According to the 1990 census, almost one fourth of the households in Goodrich had an income of less than $9,000 a year, and almost half of its adults never graduated from high school. More-recent estimates indicate that the economy has improved only slightly. Municipal funds are so scarce that, according to Ryman, the city hall would “fall down if the termites ever stopped holding hands.” Nevertheless, there is hope for Goodrich’s students. The district has received grants from the state and other sources to fund reading programs, pay for new computers and computer training, and provide money for the Parents Center. A Goodrich resident who died several years ago left a modest scholarship fund for any Goodrich High School graduate who wants to attend college or vocational school.

So what would happen to Goodrich Elementary if it lost its Title I funding under the Bush plan? Most of the $47,900, says Boyce, pays the salary of the GISD’s only counselor, Belia Aguayo. Aguayo, a veteran educator who has been with the district for one year, is not the kind of counselor who sits in her office and waits for troubled students to come to her. She conducts a violence-prevention program as well as a series of behavior-modification programs. She arranges scholastic assistance for students with academic problems, coordinates the TAAS tests, schedules classes for the middle school and the high school, coordinates SAT and PSAT testing, and in her spare time counsels students on college and vocational placement and helps them apply for scholarships. “She is critical to the well-being of these kids,” says Boyce, who points out that Aguayo’s salary alone would not provide the $1,500 to each disadvantaged child that Bush is promising. Boyce quickly does the math on his wristwatch calculator and shows that the entire $47,900 averages out to only $156.66 per Goodrich school district student. The $1,500 promised in the Bush proposal is based on information produced last April by the Heritage Foundation, a conservative think tank based in Washington, D.C., that says that Title I federal funding averages $756 per poor child. The Bush voucher plan then suggests that the $1,500 figure can be achieved by matching the Title I money with “an equal amount provided by the state from its federal or state funds.”

But the numbers just don’t hold up. First, the statistics from the Heritage Foundation are based on outdated information. According to the Department of Education, Title I funds are being spread thinner each year; currently they average only $650 per poor child. But the funding varies widely from state to state. In Texas, where there are many disadvantaged children (about half the total student population of 3.9 million), Title I funding only averages about $340 for each disadvantaged child. Obviously, in Goodrich the funding is even lower than the state average. No matter how you look at it, for Goodrich, the math doesn’t work. All federal money flowing to the GISD is only about $157,000, or 6 percent of the district’s budget. Divide that by three hundred kids in the district, most of whom are classified as disadvantaged, and you come up with $524 per child. Yet Bush insists that he will not seek additional funding for this program (though he is proposing a new program to fund charter schools).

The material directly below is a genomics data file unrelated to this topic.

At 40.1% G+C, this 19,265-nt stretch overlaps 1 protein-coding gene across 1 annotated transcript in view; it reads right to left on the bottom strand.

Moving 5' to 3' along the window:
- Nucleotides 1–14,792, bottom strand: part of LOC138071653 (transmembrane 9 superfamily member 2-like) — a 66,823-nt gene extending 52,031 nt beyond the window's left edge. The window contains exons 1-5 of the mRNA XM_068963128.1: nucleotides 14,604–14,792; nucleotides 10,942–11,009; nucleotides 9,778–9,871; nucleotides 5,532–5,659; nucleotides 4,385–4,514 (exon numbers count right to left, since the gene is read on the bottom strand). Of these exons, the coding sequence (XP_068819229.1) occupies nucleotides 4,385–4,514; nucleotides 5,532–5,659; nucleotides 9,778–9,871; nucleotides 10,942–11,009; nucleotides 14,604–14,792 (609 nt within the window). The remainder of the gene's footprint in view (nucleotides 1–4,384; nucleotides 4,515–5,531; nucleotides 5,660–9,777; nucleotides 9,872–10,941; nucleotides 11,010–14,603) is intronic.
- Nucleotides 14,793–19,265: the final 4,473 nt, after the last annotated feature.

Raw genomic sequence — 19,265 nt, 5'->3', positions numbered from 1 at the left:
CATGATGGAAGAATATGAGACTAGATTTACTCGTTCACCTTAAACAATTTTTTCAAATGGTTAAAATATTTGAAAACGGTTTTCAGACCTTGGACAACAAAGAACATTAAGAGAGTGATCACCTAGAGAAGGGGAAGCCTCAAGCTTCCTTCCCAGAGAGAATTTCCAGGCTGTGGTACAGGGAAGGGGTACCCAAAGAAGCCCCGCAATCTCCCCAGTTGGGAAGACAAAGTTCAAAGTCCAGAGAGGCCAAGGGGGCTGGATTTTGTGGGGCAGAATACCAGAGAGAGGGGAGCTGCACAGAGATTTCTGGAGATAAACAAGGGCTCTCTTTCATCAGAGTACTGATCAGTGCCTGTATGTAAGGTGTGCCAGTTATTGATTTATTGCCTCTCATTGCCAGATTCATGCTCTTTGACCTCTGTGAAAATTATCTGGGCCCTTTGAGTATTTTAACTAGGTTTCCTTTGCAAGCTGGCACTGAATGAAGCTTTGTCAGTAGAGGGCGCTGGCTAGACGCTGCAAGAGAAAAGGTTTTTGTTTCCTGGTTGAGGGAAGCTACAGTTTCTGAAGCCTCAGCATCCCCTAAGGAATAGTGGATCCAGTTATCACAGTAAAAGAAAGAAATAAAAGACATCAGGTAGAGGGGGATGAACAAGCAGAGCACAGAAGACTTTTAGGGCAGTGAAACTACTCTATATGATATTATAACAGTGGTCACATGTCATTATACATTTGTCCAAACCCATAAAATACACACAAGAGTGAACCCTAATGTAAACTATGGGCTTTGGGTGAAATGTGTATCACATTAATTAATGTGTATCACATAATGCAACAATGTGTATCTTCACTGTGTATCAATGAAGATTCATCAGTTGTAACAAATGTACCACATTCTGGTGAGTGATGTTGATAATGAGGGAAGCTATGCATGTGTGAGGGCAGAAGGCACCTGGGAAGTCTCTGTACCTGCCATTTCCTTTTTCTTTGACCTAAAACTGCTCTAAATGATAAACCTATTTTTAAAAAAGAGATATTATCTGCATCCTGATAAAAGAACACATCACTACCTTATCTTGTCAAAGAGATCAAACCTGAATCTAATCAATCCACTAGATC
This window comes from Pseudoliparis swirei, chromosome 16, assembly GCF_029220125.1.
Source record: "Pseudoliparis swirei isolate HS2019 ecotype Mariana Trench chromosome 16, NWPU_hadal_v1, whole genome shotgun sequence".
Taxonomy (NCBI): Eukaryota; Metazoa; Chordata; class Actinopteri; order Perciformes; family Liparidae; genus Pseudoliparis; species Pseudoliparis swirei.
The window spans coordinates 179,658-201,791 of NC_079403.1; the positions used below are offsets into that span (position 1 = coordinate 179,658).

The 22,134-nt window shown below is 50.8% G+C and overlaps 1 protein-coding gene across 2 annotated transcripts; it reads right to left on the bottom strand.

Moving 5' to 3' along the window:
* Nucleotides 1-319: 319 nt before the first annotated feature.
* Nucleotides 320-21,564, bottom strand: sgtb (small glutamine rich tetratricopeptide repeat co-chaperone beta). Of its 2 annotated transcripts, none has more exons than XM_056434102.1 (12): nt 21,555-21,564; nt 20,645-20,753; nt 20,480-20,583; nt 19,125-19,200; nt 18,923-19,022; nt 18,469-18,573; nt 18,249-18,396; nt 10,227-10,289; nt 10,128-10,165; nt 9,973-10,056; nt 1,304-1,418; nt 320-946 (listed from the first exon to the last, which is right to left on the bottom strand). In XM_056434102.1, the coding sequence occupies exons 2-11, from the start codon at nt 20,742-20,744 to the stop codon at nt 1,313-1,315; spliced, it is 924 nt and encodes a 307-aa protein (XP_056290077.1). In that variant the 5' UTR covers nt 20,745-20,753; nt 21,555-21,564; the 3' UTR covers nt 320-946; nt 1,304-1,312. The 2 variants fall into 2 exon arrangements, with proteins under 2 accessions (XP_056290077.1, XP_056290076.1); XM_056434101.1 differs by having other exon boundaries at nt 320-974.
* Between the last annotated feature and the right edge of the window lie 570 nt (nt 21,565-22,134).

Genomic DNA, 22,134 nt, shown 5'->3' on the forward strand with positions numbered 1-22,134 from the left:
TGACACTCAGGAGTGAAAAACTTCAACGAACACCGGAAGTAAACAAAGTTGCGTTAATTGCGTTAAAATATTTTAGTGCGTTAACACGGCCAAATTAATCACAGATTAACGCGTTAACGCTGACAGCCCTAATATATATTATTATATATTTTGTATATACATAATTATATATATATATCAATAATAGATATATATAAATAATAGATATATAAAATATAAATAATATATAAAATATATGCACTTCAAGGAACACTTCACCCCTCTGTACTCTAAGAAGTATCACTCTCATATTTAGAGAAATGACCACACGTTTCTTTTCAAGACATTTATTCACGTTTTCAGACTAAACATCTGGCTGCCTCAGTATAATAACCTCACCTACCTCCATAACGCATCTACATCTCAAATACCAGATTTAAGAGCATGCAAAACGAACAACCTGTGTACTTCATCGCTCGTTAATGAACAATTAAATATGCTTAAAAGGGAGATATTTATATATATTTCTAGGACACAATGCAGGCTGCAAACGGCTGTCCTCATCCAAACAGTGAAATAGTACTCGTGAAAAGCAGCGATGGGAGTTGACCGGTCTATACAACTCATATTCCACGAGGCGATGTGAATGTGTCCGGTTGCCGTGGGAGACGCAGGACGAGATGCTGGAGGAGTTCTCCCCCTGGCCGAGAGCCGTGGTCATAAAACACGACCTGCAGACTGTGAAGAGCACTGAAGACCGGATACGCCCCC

And what would be the alternatives to the students of Goodrich Elementary if the money did materialize? At least two private schools are operated in Livingston, which is five miles away. Polk County Christian Academy serves 53 students in one small building at a cost of $1,800 a year. Livingston Christian Academy at the First Pentecostal Church is cheaper at about $1,350 a year, but the school is also much smaller, with only 19 students and one uncertified teacher. Polk County Christian may soon raise the cost of tuition to pay for a new building, and the teacher at Livingston Christian speaks hopefully of expanding as well, though those plans are at least five years down the road. Regardless, neither school could accommodate large numbers of children from Goodrich.

In the meantime, the citizens of Goodrich are disappointed about Bush’s proposal. “If the school closed down, if all the kids went to private schools, it would almost destroy our town,” says Mayor Ryman. But until the plan goes into effect—if it ever does—Boyce knows he just needs to keep trying. Test scores continue to climb, though they still are not as high as they need to be. “The Bush plan would certainly not help my community or my school,” says Boyce. “It would be tough on our children to be a political potato. That’s not what we’re about—it’s not a political ball game here.”